Nevertheless, despite all of this, this segment declined 9% YoY. Naturally, most of this "decline" is attributable to a tough comparison with its previous year. For context, this segment grew at 20.3% the past year. Still, it is worth keeping an eye on this segment, in particular for any tariff-induced slowdown signs.

Source: HELE’s investor presentation.

As a whole, there will inevitably be some cost inflation in freight costs. Also, HELE will soon face the impact of the new ORIP tax from the UK. So looking forward to 2020, it does seem like the company's outlook is starting to see some significant headwinds. But despite the gloomy macroeconomic outlook for the company, both the Health & Home and Housewares segments are forecast to grow in 2020.

International ambitions

Despite all of these negatives, I still think that HELE holds some additional upside potential. In particular, I feel HELE's global aspirations and proven management team are its main selling points. For context, according to HELE’s last earnings call, about 20% of HELE's total revenues come from overseas. I believe this offers management a substantial opportunity for long-term growth.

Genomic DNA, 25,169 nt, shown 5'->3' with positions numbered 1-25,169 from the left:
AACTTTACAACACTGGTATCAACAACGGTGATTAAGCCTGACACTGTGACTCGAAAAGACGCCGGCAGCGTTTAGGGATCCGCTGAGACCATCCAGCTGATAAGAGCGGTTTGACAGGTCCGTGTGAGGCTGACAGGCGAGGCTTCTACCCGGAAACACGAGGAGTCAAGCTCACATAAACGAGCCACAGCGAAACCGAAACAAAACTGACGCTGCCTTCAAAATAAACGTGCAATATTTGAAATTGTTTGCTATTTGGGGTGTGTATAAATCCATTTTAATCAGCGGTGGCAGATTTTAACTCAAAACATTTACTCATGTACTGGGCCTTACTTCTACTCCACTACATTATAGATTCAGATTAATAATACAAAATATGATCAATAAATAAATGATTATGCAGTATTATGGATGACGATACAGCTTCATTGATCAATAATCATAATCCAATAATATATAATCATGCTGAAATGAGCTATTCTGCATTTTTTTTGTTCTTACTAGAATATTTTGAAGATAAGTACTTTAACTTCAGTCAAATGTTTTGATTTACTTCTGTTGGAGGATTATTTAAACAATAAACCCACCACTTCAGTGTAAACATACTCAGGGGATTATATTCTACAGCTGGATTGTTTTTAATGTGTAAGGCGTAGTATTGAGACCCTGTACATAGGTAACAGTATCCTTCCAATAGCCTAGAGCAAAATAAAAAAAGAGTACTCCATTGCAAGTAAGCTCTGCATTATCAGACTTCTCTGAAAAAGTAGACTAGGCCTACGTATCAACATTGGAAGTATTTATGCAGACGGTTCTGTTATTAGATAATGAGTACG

Phase II builds on the accomplishments of Phase I by focusing on eight core strategic priorities. With a focus of doubling down on international and accelerating shared service excellence.

– HELE’s CEO, Julien Mininberg (see link above).

Moreover, management is already taking its first steps into growing the company's international segment. To this end, they have named an "international president" role, which suggests that we should expect results in this area by 2020. For context, management feels that there are approximately $100 million in additional international revenues ready to be taken in 2020. This alone would represent an extra 6.25% growth potential based on HELE's expected 2019 revenues. Hence, I feel its international expansion potential and digital efforts are probably HELE's most exciting opportunities.